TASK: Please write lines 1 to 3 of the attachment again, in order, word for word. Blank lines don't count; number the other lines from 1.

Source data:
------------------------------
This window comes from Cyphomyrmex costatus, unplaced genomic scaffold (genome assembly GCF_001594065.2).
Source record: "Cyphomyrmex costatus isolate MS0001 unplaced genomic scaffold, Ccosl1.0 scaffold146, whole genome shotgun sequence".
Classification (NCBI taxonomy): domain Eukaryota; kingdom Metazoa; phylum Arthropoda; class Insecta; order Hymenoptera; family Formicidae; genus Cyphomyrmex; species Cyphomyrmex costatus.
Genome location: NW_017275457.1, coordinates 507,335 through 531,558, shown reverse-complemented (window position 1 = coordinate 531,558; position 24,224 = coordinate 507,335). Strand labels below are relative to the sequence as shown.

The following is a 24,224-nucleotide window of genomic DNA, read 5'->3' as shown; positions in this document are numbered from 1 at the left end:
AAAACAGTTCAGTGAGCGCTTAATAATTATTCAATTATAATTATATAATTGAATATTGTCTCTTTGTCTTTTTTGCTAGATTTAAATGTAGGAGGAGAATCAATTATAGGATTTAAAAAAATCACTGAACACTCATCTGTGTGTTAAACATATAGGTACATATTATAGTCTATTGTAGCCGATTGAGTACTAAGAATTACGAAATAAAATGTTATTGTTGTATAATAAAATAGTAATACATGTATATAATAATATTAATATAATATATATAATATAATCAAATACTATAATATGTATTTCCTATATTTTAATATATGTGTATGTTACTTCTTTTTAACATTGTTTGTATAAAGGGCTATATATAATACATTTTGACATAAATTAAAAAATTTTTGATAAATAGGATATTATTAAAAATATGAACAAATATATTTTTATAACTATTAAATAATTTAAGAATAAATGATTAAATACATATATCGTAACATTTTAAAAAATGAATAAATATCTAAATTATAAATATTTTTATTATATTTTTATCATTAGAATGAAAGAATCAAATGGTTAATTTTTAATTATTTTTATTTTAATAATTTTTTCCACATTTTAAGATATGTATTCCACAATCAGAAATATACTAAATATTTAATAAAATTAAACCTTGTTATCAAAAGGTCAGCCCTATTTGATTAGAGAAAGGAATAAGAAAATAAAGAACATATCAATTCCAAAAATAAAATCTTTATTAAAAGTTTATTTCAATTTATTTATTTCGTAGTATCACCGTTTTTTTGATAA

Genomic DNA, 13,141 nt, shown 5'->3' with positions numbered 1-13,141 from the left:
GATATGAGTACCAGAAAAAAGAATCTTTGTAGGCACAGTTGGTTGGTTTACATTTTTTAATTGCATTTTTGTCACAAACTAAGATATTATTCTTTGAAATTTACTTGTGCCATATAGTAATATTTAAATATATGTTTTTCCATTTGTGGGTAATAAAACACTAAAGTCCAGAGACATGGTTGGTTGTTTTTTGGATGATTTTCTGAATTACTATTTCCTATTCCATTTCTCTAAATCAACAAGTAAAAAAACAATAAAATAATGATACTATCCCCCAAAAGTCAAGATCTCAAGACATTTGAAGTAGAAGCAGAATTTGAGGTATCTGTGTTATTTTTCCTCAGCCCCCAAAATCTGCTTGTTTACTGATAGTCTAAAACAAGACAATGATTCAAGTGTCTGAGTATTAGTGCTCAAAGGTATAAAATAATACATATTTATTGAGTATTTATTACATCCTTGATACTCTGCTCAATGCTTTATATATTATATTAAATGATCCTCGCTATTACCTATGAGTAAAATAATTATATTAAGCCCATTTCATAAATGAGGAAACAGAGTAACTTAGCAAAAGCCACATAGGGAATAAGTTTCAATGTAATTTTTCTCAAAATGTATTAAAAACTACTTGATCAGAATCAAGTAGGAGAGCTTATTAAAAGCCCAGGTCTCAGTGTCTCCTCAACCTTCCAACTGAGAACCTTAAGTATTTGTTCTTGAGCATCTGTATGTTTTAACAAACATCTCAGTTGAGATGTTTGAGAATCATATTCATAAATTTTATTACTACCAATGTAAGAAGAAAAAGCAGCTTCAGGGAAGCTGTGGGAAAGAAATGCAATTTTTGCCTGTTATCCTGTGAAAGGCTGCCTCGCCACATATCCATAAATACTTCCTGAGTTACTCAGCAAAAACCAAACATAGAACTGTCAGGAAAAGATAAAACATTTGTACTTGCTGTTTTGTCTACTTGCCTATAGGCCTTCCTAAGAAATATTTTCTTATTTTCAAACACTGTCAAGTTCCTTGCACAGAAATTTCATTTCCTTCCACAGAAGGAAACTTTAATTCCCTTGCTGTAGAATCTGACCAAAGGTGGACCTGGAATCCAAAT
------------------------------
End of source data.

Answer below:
This window comes from Cyphomyrmex costatus, unplaced genomic scaffold (genome assembly GCF_001594065.2).
Source record: "Cyphomyrmex costatus isolate MS0001 unplaced genomic scaffold, Ccosl1.0 scaffold146, whole genome shotgun sequence".
Classification (NCBI taxonomy): domain Eukaryota; kingdom Metazoa; phylum Arthropoda; class Insecta; order Hymenoptera; family Formicidae; genus Cyphomyrmex; species Cyphomyrmex costatus.